KIGALI, RWANDA — In a hastily organized press conference this afternoon, beleaguered Rwandan officials appealed to the international community after a crippling shortage of black people hit this small African nation.
“The people of Rwanda are asking the governments of the United States, Great Britain, and the European Community to please send us more black people,” Minister of Black Affairs Frank Bizirineza told a gathering of white journalists and aid workers on the terrace of Kigali’s Bourbon Coffee. “The situation is dire, and we need your help. We are rapidly running out of blacks.”
“I mean, Christ, this looks like Sweden,” he added, addressing the golden-haired crowd.
Interviews with government officials have revealed fears that the dramatic influx of whites into Rwanda could precipitate a full-scale crisis in the months ahead. According to local media, Kigali supermarkets have been unable to cope with the sudden demand for soy milk and hummus. A New Times poll found more than 85 percent of Rwandans to have been puzzled in recent weeks by requests to “get that to-go.”
Reports that the capital was facing a dire shortage of horn-rimmed glasses and ironic t-shirts could not be confirmed.
Sources say there is growing concern in government circles that whites are driving prices in Kigali’s most fashionable bars and restaurants to record levels.
On a recent Friday night at Heaven, a trendy restaurant in Kigali’s Kiyovu district, Jean-Claude Nicimpaye, black, expressed his fears that widespread famine might follow in the wake of so many whites.
“I am expected to pay 6,000 Rwandan francs for something called ‘gnocchi,’” said Mr. Nicimpaye, shaking his head.
“Do you people want us to starve?” he asked.
The capital, according to analysts, has been hardest hit by the surplus of whites. Kigali’s Bourbon Coffee, according to a recent Human Rights Watch report, ranks among the most densely populated coffee shops on the planet. And UNICEF, in a blistering critique of Rwanda’s open-door visa policy, reported that a “600 percent increase in well-nourished, apple-cheeked children with flaxen hair and virtue true” had been observed in the past five years.
In recent weeks, a number of whites have been seen in desperate states of repose in Bourbon’s plush armchairs, sparking fears of a looming refugee crisis.
Innocent Nishirimana, a waiter at the cafe, told This Is Africa that many whites could be found in bare feet and tattered t-shirts, reclining on Bourbon sofas in a narcotic stupor for hours on end.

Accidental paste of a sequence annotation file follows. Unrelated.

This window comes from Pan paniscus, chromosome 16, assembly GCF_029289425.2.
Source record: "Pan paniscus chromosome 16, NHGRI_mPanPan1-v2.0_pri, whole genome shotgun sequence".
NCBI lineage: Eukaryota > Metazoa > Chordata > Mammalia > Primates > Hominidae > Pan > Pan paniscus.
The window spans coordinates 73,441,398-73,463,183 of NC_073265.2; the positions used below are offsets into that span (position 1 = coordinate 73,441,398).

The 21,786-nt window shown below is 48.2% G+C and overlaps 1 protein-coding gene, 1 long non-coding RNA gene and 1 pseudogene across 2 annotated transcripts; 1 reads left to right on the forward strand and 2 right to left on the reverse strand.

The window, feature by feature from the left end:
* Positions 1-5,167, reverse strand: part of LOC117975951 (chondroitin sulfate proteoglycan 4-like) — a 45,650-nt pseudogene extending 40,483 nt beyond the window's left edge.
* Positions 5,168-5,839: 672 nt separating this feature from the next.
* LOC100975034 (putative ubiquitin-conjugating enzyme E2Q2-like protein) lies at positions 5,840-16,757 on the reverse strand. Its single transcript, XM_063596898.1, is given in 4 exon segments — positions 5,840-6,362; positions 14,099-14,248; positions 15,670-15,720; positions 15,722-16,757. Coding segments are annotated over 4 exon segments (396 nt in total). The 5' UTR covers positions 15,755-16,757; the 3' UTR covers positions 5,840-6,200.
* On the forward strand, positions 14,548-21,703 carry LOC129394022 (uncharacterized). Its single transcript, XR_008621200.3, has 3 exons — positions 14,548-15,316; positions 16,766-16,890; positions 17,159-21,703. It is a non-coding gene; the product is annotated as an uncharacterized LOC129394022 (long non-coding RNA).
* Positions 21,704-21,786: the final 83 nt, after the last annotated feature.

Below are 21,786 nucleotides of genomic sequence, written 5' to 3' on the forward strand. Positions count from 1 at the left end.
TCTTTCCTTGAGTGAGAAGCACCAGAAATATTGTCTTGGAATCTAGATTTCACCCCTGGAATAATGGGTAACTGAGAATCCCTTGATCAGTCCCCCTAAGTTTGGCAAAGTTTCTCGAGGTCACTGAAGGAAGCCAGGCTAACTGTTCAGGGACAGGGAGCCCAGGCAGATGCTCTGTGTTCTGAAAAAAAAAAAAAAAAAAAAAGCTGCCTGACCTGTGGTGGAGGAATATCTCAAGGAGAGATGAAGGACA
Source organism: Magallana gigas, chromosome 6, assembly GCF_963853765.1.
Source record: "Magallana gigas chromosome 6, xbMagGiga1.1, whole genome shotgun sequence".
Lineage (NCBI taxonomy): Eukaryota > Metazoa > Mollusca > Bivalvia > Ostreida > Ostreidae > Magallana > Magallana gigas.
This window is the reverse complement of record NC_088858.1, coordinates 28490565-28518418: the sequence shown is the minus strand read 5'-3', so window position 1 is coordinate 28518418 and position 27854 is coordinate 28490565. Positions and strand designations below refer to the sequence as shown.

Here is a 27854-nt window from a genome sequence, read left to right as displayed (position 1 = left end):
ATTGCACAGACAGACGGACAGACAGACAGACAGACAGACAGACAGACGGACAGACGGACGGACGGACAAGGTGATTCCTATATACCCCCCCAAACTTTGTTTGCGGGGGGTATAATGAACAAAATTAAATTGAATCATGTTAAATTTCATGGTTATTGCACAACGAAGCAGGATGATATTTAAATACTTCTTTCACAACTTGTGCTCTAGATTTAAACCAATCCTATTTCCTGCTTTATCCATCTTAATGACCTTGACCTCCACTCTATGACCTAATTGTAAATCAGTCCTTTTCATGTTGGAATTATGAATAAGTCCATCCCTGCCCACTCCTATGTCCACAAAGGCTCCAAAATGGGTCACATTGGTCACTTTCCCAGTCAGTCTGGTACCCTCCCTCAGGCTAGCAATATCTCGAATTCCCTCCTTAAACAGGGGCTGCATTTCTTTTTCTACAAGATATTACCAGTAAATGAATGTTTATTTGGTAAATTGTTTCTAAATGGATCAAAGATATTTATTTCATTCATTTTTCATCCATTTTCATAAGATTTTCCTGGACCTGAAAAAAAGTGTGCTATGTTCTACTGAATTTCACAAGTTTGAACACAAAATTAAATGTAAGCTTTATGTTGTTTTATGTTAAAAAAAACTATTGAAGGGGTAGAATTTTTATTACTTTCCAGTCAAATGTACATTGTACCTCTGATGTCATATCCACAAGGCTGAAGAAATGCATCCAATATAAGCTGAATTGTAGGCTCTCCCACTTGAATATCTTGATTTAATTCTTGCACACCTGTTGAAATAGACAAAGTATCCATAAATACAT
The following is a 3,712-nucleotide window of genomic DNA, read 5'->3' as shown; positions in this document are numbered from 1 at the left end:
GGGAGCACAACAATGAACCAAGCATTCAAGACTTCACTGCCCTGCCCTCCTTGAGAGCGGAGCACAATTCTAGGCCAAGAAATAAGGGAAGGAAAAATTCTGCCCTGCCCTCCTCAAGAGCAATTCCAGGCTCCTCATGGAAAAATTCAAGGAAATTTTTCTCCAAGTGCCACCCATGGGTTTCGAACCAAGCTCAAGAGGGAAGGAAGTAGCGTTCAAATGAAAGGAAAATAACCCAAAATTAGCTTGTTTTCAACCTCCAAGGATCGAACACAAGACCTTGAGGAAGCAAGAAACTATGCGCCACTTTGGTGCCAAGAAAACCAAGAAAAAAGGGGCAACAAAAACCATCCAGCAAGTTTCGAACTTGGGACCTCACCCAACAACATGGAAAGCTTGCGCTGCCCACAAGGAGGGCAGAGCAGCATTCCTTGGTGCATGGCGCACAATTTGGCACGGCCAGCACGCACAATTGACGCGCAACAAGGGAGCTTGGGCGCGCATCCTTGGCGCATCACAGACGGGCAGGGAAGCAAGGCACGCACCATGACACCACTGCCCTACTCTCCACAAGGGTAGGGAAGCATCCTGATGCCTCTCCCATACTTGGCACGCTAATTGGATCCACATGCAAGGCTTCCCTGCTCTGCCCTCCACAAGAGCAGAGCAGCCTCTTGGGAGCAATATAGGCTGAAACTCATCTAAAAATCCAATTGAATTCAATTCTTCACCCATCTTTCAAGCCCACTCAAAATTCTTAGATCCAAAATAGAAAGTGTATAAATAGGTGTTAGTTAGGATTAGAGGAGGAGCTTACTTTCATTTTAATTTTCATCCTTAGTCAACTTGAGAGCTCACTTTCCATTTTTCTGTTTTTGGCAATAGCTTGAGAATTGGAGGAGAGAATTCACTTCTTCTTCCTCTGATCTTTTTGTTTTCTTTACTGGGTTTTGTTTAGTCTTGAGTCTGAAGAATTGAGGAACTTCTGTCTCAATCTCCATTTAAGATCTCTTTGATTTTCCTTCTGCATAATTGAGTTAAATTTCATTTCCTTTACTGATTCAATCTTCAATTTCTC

According to Bourbon officials, many whites were surviving on little more than $7 Funky Monkey Kawaccinos.
“It is a desperate situation,” said one harried manager, requesting anonymity. “I think many of these people have no homes.”
Analysts say that Rwanda, reeling from a decade of strong economic growth and stability, has been unable to cope with the devastating flood of whites in recent years.
“Church groups, consultants, analysts, doctoral students – we’re seeing sharp increases in all of these humanitarian-assistance disasters across the board,” said Eva Olaffson, of the International Red Cross.
“And aid groups – fuck, do we need more acronyms?” she added.
Many whites describe their motives for coming to Rwanda as altruistic.
“You know, you have all these AIDS orphans, and the genocide, and so many people are so poor,” said amateur videographer and documentarian Toph Johnston, 26, of Park Slope, Brooklyn. “And like the chicks are so fucking hot. I just felt like it was selfish of me to keep spending my dad’s money on myself.”
Johnston’s experiences in Rwanda, which he described as “like waking up in a room of wall-to-wall ass,” reflect a perception among many young American whites that visiting Africa will help them to make a difference in the lives of blacks who were doing just fine without them.
Jeni Stepinak, 22, who last year completed her studies at Chattanooga State University, recently returned to Rwanda, where she spent nine months researching her Ph.D. dissertation, “Inter-gender Relations and Post-Genocide Rwanda: (Re)Imagining Women’s Roles in the African Home.”
According to Stepinak, traditional relationships in Rwandan society have seen a dramatic upheaval in recent years, owing to the traumatic legacy of the genocide, the rapid move toward modernization, and the arrival of “tons of available white girls.”
“Rwandan men and women have for centuries engaged in a delicate mating dance whose subtleties and intricacies have been handed down from one generation to the next,” said Stepinak. “But, like, Rwandan girls won’t even go down on their guys. So I’m like, ‘Your loss!’”
Stepinak said this was one of the many crucial findings from her forthcoming book, The Modern Crisis and the Oral Tradition in Rwanda, adding, “That’s Jeni with an ‘i’.”
According to Stepinak and many of her colleagues, there is an urgent need to promote dialogue between genders in this troubled nation. Stepinak added that she had spent countless hours in horizontal congress, often working deep into the night to assist the healing process.
“It’s the least I could do for these poor, strapping, tragic, muscular people,” she said, gently caressing the bicep of her companion, Pierre.
“Plus I get to wear cute sandals year-round,” she added.
Government officials fear that the experiences of young volunteers like Stepinak will only encourage more whites to move to Rwanda, thus exacerbating the current crisis.
“We are grateful for the gift of your blond nubile daughters and your bright-eyed sons willing to work for slave wages,” said one government official, speaking on conditions of anonymity. “But really, enough is enough.”